BE PREPARED –
Time bears no sympathy for your life. It will pass by with merry ignorance of your comings and goings.
It will journey past you as you enjoy the happiest moments of your life and, equally, continue on its path while you endure your deepest heartaches.
Sure, you won’t always feel it pass as such. For the refugee crossing yet another horrid terrain, time will pass as treacle through a sieve. For the blushing bride, it will roar past like a freight train.
Time will see us through all of our ups and downs. It is one of the few constants in our being. Throughout; time has been our sentinel. Humans have understood and marked time for as long as they’ve been conscious.
Yet it is more of a cold, distant, indifferent guardian than a loving parent. It will bring you joys and take you away from them at equal pace.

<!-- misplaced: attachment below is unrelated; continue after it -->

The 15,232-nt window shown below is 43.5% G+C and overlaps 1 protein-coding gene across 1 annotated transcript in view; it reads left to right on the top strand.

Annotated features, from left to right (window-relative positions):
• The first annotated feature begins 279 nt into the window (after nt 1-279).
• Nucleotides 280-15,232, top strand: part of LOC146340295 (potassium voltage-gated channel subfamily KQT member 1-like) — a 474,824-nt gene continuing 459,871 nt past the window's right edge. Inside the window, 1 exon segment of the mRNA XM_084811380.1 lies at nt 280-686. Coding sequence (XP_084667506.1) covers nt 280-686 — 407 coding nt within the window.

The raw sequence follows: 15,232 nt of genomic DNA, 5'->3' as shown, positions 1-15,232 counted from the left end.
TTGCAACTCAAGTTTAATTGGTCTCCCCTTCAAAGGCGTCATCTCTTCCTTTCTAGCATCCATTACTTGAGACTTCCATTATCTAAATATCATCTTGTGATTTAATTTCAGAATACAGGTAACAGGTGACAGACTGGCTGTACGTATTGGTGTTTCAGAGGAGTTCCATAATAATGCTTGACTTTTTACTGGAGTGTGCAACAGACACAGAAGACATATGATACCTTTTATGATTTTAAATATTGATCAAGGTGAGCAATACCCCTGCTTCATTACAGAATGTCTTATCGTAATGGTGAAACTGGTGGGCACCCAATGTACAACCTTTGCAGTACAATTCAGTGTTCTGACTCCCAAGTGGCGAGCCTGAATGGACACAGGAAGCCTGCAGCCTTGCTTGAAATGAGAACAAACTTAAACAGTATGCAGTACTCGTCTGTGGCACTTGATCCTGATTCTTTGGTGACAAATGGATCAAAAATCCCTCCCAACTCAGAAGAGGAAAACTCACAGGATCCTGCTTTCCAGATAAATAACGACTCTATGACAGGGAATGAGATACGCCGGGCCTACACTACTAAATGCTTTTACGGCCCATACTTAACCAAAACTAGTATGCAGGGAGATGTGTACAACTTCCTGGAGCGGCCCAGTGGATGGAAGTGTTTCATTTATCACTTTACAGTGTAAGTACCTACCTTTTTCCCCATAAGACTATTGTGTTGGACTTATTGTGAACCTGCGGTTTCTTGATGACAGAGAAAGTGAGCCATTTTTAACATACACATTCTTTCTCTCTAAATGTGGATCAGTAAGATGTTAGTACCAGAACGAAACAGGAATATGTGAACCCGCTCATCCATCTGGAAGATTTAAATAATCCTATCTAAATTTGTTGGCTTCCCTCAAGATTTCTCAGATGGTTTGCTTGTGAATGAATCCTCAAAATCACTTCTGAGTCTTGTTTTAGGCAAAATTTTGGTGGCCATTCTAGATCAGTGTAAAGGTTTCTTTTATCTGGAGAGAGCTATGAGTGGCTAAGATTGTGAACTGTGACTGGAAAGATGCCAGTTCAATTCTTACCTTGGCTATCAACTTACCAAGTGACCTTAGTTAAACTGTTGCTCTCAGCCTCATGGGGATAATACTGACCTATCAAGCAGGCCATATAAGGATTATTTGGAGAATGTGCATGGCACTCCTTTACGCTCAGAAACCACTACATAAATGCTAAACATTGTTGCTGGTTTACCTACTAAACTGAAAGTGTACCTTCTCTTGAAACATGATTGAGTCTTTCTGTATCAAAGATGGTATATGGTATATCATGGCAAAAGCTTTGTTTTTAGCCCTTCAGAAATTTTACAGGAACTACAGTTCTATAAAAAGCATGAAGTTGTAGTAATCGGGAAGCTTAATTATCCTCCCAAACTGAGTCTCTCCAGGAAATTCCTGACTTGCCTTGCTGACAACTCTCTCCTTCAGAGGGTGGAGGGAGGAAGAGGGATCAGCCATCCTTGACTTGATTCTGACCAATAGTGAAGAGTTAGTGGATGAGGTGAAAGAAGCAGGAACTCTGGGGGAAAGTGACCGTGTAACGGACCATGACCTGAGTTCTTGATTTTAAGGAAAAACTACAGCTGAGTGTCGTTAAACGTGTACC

When viewed holistically from beginning to end, time is aware of everything that has and ever will be.
But it will give you no warnings.
You have no idea when the shitstorm will ensue.
As a teacher, you can imagine the scorn I cop for the amount of holidays I
am entitled to get.
I am baffled by this. It’s not like holidays are a mystical secret that only reveal themselves to a select few and I was one of the precious few recipients of the information. Like Moses hearing God’s Commandments or those flogs from The Beach. Indeed, anyone who has been schooled in our society should be aware of the breaks involved in the school system.
Because of this, I am forever taken off guard when approached with a fresh assault.